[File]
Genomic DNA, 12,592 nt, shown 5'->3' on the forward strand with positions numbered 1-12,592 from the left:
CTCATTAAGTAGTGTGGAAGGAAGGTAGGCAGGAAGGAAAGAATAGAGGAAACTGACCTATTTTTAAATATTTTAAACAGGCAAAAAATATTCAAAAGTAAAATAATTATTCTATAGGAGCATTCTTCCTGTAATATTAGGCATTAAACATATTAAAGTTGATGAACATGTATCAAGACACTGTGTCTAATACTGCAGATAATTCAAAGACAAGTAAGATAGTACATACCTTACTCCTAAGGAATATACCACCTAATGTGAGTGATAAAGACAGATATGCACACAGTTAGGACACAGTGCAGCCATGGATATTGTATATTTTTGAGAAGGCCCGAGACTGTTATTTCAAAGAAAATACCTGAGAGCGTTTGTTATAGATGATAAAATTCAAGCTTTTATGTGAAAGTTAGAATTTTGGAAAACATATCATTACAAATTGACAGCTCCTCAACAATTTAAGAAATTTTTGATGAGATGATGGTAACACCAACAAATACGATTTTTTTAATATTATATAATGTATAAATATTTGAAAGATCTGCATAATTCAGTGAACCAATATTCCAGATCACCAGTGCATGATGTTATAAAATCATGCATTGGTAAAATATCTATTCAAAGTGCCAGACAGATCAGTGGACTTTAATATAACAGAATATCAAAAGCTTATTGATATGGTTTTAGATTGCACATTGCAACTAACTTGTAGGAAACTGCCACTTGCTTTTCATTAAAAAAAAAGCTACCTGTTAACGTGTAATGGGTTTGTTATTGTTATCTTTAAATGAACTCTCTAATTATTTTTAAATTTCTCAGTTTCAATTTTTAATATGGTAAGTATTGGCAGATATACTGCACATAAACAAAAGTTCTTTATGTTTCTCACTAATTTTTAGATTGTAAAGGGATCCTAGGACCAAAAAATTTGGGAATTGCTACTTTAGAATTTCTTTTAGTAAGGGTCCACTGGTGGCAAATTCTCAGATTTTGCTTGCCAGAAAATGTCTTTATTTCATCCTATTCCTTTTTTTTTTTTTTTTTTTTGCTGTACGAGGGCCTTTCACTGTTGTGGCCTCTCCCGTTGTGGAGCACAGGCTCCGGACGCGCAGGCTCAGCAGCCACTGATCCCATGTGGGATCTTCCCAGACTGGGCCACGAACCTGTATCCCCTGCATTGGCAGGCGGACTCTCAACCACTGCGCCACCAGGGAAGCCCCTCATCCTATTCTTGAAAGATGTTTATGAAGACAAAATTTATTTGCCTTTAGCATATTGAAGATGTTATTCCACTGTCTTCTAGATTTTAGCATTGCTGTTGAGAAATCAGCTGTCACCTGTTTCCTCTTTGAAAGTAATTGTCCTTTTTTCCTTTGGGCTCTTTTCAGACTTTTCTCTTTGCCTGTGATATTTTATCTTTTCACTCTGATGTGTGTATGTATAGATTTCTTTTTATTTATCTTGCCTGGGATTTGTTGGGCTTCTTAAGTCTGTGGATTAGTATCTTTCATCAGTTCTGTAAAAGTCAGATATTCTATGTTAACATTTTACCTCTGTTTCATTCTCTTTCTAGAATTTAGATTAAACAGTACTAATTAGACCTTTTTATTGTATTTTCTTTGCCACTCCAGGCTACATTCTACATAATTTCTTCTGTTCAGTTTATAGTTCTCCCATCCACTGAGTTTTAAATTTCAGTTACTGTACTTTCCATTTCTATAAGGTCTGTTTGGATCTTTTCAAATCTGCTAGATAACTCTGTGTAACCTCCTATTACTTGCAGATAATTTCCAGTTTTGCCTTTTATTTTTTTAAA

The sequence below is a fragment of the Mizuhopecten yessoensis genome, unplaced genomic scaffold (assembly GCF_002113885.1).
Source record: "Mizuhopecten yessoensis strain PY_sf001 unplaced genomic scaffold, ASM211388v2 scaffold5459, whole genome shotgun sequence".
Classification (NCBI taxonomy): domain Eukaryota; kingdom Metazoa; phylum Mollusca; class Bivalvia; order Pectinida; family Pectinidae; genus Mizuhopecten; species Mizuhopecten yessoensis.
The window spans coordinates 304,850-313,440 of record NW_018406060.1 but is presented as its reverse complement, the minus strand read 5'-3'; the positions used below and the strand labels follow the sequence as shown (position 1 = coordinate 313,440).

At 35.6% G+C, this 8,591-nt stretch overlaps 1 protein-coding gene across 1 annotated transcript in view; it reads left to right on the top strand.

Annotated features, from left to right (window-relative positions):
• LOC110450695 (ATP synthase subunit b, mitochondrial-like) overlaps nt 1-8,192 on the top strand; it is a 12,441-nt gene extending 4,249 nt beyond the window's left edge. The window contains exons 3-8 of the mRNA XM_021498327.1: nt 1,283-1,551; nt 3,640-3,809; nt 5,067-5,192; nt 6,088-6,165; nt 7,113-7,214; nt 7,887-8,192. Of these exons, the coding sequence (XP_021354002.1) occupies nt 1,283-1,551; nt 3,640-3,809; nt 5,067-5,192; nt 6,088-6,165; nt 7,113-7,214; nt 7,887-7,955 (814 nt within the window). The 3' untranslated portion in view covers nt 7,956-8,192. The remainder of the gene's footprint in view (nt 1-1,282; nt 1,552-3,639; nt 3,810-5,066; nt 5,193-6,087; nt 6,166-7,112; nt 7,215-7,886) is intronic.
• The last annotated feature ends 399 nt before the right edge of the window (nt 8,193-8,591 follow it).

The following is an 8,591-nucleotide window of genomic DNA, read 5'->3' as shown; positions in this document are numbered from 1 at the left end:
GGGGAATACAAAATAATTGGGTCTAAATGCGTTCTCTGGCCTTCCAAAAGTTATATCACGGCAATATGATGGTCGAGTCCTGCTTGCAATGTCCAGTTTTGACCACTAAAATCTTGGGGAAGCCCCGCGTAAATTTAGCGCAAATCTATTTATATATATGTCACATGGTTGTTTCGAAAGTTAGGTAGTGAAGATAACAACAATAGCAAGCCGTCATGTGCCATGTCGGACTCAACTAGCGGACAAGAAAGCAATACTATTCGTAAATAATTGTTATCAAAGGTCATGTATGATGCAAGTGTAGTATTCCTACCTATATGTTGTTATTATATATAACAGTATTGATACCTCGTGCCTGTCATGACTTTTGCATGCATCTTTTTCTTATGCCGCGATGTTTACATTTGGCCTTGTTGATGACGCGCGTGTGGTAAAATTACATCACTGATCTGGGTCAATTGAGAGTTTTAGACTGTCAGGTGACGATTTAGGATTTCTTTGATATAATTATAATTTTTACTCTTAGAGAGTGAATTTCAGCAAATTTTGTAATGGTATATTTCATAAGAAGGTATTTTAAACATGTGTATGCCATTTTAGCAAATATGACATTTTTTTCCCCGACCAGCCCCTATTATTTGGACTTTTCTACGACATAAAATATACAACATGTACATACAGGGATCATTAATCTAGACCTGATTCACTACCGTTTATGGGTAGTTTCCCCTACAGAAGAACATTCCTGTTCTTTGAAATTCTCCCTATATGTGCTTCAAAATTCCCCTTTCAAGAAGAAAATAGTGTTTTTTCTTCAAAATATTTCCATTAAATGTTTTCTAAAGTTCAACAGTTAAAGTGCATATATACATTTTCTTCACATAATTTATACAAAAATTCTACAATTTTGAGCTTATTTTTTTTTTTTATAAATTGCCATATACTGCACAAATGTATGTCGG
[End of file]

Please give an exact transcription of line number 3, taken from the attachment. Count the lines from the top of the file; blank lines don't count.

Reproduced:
The sequence below is a fragment of the Mizuhopecten yessoensis genome, unplaced genomic scaffold (assembly GCF_002113885.1).